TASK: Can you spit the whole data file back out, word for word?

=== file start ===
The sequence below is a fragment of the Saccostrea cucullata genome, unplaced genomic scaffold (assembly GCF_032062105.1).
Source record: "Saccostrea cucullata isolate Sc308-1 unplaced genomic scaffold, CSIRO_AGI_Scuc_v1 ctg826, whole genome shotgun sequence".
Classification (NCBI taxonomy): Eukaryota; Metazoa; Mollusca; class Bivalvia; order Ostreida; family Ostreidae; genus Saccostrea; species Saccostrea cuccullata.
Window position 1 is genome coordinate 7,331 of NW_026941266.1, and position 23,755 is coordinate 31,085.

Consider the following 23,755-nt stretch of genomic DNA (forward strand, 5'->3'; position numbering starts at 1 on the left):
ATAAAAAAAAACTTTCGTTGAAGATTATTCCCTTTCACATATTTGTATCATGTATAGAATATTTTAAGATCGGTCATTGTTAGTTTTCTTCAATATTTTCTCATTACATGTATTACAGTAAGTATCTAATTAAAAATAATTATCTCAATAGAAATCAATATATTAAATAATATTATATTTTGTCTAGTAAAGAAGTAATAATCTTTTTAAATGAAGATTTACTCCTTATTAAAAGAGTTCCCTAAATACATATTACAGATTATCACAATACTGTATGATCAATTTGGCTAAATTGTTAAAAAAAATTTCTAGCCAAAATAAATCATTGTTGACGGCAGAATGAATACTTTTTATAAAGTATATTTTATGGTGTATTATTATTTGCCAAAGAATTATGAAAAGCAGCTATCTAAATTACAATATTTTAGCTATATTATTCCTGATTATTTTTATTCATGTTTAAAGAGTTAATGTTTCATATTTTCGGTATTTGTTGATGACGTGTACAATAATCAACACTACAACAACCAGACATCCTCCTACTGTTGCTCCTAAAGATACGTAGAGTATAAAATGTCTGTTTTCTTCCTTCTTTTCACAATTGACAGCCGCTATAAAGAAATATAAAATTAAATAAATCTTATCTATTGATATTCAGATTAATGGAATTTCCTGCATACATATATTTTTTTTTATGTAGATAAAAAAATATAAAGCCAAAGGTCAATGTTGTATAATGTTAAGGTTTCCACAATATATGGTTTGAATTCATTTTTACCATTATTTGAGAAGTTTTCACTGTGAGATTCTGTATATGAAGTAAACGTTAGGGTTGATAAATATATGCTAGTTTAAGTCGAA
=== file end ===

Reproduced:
The sequence below is a fragment of the Saccostrea cucullata genome, unplaced genomic scaffold (assembly GCF_032062105.1).
Source record: "Saccostrea cucullata isolate Sc308-1 unplaced genomic scaffold, CSIRO_AGI_Scuc_v1 ctg826, whole genome shotgun sequence".
Classification (NCBI taxonomy): Eukaryota; Metazoa; Mollusca; class Bivalvia; order Ostreida; family Ostreidae; genus Saccostrea; species Saccostrea cuccullata.
Window position 1 is genome coordinate 7,331 of NW_026941266.1, and position 23,755 is coordinate 31,085.

Consider the following 23,755-nt stretch of genomic DNA (forward strand, 5'->3'; position numbering starts at 1 on the left):
ATAAAAAAAAACTTTCGTTGAAGATTATTCCCTTTCACATATTTGTATCATGTATAGAATATTTTAAGATCGGTCATTGTTAGTTTTCTTCAATATTTTCTCATTACATGTATTACAGTAAGTATCTAATTAAAAATAATTATCTCAATAGAAATCAATATATTAAATAATATTATATTTTGTCTAGTAAAGAAGTAATAATCTTTTTAAATGAAGATTTACTCCTTATTAAAAGAGTTCCCTAAATACATATTACAGATTATCACAATACTGTATGATCAATTTGGCTAAATTGTTAAAAAAAATTTCTAGCCAAAATAAATCATTGTTGACGGCAGAATGAATACTTTTTATAAAGTATATTTTATGGTGTATTATTATTTGCCAAAGAATTATGAAAAGCAGCTATCTAAATTACAATATTTTAGCTATATTATTCCTGATTATTTTTATTCATGTTTAAAGAGTTAATGTTTCATATTTTCGGTATTTGTTGATGACGTGTACAATAATCAACACTACAACAACCAGACATCCTCCTACTGTTGCTCCTAAAGATACGTAGAGTATAAAATGTCTGTTTTCTTCCTTCTTTTCACAATTGACAGCCGCTATAAAGAAATATAAAATTAAATAAATCTTATCTATTGATATTCAGATTAATGGAATTTCCTGCATACATATATTTTTTTTTATGTAGATAAAAAAATATAAAGCCAAAGGTCAATGTTGTATAATGTTAAGGTTTCCACAATATATGGTTTGAATTCATTTTTACCATTATTTGAGAAGTTTTCACTGTGAGATTCTGTATATGAAGTAAACGTTAGGGTTGATAAATATATGCTAGTTTAAGTCGAA